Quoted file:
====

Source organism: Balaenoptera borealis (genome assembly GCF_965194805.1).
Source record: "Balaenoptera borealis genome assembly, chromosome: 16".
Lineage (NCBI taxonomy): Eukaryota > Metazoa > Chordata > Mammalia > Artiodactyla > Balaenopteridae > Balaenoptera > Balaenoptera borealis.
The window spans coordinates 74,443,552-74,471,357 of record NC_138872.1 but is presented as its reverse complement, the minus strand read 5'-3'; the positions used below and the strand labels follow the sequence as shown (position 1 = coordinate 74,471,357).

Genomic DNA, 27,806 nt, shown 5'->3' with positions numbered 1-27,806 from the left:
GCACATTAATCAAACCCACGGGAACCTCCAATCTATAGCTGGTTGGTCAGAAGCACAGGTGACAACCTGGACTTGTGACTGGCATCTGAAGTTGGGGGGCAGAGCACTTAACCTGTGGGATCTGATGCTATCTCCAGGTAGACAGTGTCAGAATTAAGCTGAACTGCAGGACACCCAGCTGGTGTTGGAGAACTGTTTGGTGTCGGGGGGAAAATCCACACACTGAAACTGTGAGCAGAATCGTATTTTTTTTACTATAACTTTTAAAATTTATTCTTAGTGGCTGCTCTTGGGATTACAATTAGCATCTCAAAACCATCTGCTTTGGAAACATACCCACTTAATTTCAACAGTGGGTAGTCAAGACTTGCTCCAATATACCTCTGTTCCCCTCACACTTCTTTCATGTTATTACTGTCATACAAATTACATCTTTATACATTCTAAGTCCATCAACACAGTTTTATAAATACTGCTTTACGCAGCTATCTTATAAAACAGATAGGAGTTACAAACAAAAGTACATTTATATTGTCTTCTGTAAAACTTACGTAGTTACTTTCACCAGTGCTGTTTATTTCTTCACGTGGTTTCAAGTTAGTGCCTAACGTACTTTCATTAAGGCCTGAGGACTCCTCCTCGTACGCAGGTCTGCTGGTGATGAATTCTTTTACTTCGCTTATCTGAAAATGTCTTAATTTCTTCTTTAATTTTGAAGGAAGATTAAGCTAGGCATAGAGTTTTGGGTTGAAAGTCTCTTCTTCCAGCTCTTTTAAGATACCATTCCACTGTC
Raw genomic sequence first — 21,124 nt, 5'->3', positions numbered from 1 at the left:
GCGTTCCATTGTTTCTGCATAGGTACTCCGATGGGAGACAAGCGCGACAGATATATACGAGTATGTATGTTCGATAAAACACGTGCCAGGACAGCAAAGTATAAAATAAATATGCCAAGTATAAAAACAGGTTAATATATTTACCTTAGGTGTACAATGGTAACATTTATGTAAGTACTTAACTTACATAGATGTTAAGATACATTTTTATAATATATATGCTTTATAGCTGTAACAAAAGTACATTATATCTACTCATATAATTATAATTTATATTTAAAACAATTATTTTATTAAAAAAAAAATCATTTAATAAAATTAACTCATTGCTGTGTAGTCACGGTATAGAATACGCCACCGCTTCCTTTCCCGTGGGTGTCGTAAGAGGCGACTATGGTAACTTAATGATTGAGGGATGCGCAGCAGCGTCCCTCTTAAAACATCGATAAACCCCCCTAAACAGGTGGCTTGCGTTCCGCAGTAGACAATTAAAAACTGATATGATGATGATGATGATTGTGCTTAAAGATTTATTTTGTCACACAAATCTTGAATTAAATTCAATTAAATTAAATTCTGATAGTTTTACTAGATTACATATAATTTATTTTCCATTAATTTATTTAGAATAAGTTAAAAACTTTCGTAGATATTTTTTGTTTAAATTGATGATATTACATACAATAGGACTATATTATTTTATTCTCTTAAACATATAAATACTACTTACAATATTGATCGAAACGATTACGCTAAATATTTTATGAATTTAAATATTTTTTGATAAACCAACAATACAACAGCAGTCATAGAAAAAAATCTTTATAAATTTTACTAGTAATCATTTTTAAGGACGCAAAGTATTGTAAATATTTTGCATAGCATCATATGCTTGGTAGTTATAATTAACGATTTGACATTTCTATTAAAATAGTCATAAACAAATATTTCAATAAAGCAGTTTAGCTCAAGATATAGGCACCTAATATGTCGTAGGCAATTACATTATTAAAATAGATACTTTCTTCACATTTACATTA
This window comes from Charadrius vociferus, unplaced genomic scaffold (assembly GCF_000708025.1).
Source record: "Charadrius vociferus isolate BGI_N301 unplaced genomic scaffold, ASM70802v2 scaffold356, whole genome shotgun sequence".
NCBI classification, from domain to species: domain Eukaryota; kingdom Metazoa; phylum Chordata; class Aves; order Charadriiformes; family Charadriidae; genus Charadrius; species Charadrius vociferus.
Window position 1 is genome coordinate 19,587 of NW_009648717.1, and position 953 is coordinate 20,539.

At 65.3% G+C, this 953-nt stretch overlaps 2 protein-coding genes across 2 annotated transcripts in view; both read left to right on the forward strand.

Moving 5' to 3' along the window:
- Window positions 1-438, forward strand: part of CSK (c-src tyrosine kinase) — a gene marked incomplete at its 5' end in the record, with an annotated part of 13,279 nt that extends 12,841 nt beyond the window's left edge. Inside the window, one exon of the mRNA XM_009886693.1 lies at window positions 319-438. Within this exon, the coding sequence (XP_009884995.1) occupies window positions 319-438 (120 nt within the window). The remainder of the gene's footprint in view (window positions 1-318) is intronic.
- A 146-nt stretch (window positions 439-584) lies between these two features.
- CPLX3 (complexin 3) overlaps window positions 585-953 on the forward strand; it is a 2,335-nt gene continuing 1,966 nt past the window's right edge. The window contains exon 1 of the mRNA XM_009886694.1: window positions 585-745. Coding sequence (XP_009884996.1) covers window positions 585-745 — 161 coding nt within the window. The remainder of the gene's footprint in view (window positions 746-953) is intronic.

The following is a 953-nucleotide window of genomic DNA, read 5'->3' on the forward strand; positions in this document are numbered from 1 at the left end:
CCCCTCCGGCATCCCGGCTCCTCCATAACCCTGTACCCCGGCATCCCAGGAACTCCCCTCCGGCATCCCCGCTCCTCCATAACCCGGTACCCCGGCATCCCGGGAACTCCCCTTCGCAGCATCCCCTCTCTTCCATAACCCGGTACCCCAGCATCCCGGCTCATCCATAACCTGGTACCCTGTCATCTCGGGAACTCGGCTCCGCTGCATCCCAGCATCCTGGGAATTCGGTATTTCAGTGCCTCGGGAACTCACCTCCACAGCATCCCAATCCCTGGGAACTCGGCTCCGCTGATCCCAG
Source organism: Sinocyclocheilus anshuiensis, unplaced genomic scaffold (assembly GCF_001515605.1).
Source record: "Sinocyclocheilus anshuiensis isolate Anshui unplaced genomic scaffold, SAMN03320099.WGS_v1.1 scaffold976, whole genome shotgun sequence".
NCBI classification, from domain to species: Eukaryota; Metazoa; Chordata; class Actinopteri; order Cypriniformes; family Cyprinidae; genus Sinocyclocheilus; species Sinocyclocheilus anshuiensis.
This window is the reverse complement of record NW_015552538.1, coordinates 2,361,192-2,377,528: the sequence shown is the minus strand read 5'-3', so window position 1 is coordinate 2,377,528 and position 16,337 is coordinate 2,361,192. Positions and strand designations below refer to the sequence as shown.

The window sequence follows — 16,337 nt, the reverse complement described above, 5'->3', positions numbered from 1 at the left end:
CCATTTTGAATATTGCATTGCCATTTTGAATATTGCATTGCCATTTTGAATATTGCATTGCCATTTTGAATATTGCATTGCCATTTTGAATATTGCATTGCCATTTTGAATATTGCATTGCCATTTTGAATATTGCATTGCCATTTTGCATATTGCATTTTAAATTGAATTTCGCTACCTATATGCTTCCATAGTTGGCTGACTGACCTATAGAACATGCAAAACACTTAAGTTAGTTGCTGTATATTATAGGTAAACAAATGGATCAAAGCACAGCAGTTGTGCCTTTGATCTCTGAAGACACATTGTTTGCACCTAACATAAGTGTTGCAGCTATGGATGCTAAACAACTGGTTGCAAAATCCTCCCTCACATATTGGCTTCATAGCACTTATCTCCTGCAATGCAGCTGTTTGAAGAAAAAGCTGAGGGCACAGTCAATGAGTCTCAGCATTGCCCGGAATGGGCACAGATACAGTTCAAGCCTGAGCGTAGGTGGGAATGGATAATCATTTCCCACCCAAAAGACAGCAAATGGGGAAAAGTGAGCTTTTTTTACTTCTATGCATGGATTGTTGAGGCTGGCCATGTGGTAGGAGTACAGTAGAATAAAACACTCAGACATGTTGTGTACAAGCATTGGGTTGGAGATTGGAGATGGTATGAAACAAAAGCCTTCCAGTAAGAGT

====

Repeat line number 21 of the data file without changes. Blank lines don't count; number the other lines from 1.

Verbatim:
Source record: "Sinocyclocheilus anshuiensis isolate Anshui unplaced genomic scaffold, SAMN03320099.WGS_v1.1 scaffold976, whole genome shotgun sequence".